Thursday, September 25, 2014

A Grand Scam for Legal Education!: The annual National Baseball Arbitration Competition at Tulane Law School.

Many little girls like to pretend to be princesses, causing some to wonder whether the culture is encouraging a harmful fantasy. But at least those children are not duped into the belief that their dress-up games constitute professional skills training for future careers as sceptered royalty.

By contrast, Tulane, Marquette, Florida Coastal, and Thomas Jefferson law schools [1] nurture a smaller scam within the larger scam of law school by indulging a fantasy held by some of their young students, a male fantasy, of launching careers as hot-shot lawyer/agents on behalf of their favorite sports stars. (By law school, these kids have at least figured out that they won’t be actual professional athletes).

Case in point: The National Baseball Arbitration Competition, held annually at Tulane Law School [2], and open to two-member teams from ABA approved law schools that pay an entrance fee of $530, and to three-member teams that pay $570. According to the official rules, "The Committee will create three different salary arbitration cases. Each case will include the player’s final offer and the club’s final offer. The Committee will then assign teams to a side - player or club - in each case. Teams will be required to prepare oral presentations, exhibits, and briefs for their assignments."

The rules restrict participants' briefs to a maximum of 10 pages, double-spaced and inclusive of charts, tables, lists, and other appendices. Because, after all, the celebrity judges and speakers do not want to waste any more time on the students’ nonsense than they must. One typical competitor’s brief from the 2012 competition asserts that "Cruz’s higher base salary, power numbers, and playoff heroics comfortably place his value higher than Francoeur’s $5 million contract. . . . For these reasons we ask the arbitration panel to find for Nelson Cruz and award him $5.3 million."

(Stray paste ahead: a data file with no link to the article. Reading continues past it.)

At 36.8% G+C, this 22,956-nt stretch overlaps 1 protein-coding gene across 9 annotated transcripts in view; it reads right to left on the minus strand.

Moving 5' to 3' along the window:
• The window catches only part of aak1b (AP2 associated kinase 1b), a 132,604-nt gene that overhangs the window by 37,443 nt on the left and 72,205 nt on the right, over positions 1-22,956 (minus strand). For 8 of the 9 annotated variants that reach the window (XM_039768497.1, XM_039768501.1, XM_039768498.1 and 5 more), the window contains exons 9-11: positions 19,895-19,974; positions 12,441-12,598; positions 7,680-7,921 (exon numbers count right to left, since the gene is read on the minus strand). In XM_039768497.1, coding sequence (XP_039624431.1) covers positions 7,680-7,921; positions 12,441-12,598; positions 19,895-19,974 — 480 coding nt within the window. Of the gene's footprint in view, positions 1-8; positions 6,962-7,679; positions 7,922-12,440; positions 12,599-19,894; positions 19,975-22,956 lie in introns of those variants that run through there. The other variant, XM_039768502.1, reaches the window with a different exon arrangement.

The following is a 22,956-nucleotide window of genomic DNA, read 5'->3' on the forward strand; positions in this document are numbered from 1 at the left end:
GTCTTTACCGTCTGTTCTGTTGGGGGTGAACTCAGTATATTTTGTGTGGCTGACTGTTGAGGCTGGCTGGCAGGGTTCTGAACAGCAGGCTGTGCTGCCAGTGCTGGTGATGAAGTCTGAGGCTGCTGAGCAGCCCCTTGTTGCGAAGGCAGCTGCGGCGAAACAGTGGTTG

You can be sure that recent law school grads from lower-tier schools will never ever be writing things like that in non-moot settings. [3] What they will be writing instead is cover letters to temp agencies and checks to Sallie Mae.

Here is an undated segment of a televised San Diego sports show called the "Valley View Casino Sports Wrap" that recognized the victory of a team from the Thomas Jefferson School of Law in the 2012 National Baseball Arbitration Competition. Its tone of pure puffery demonstrates that the Thomas Jefferson communications staff, unlike its career services, is, uh, on the ball:
"If they really wanted to get Moneyball right, they would have gone to the Thomas Jefferson School of Law. You see these guys. . .argue baseball dollars better than anyone else in the country, and they have the trophy to prove it. Forty schools. . . entered the competition at Tulane. Thomas Jefferson won it. Ho! Hum!"  [4]
          See Video at 0:11-0:28, 0:56-1:06.

This moot event has clearly enlisted the involvement of a few out of the ridiculously small number of persons who actually are sports executives or lawyer-agents for sports stars. But there is zero evidence that these practitioners are using the competition to recruit students as sports agents or as in house associate counsel to sports clubs, as students may believe. [5] Their participation, I assume, has more to do with scoring a nice little New Orleans vacation where they can network and schmooze with their colleagues and with sports law professors at the host institution.